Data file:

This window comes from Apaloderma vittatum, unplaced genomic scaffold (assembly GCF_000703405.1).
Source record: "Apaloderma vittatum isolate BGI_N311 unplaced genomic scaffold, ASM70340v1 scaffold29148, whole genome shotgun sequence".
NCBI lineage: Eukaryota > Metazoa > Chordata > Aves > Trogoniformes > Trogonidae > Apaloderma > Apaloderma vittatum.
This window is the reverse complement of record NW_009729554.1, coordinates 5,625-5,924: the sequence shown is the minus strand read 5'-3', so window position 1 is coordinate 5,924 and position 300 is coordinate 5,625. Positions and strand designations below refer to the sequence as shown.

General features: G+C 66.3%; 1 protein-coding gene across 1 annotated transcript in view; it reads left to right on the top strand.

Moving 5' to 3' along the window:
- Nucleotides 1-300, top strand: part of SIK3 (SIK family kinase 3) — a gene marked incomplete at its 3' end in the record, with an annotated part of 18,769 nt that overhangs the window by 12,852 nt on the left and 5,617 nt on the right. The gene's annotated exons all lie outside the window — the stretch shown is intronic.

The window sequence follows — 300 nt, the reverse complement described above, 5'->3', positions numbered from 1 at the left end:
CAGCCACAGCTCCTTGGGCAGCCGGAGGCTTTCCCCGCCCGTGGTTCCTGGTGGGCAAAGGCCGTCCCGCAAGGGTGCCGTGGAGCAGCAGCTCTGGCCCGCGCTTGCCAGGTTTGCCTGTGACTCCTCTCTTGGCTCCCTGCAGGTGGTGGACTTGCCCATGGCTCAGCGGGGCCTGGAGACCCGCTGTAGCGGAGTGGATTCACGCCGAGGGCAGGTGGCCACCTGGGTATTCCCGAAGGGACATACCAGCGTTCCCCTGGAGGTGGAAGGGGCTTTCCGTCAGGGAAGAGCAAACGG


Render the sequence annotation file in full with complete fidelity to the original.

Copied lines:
This window comes from Apaloderma vittatum, unplaced genomic scaffold (assembly GCF_000703405.1).
Source record: "Apaloderma vittatum isolate BGI_N311 unplaced genomic scaffold, ASM70340v1 scaffold29148, whole genome shotgun sequence".
NCBI lineage: Eukaryota > Metazoa > Chordata > Aves > Trogoniformes > Trogonidae > Apaloderma > Apaloderma vittatum.
This window is the reverse complement of record NW_009729554.1, coordinates 5,625-5,924: the sequence shown is the minus strand read 5'-3', so window position 1 is coordinate 5,924 and position 300 is coordinate 5,625. Positions and strand designations below refer to the sequence as shown.

General features: G+C 66.3%; 1 protein-coding gene across 1 annotated transcript in view; it reads left to right on the top strand.

Moving 5' to 3' along the window:
- Nucleotides 1-300, top strand: part of SIK3 (SIK family kinase 3) — a gene marked incomplete at its 3' end in the record, with an annotated part of 18,769 nt that overhangs the window by 12,852 nt on the left and 5,617 nt on the right. The gene's annotated exons all lie outside the window — the stretch shown is intronic.

The window sequence follows — 300 nt, the reverse complement described above, 5'->3', positions numbered from 1 at the left end:
CAGCCACAGCTCCTTGGGCAGCCGGAGGCTTTCCCCGCCCGTGGTTCCTGGTGGGCAAAGGCCGTCCCGCAAGGGTGCCGTGGAGCAGCAGCTCTGGCCCGCGCTTGCCAGGTTTGCCTGTGACTCCTCTCTTGGCTCCCTGCAGGTGGTGGACTTGCCCATGGCTCAGCGGGGCCTGGAGACCCGCTGTAGCGGAGTGGATTCACGCCGAGGGCAGGTGGCCACCTGGGTATTCCCGAAGGGACATACCAGCGTTCCCCTGGAGGTGGAAGGGGCTTTCCGTCAGGGAAGAGCAAACGG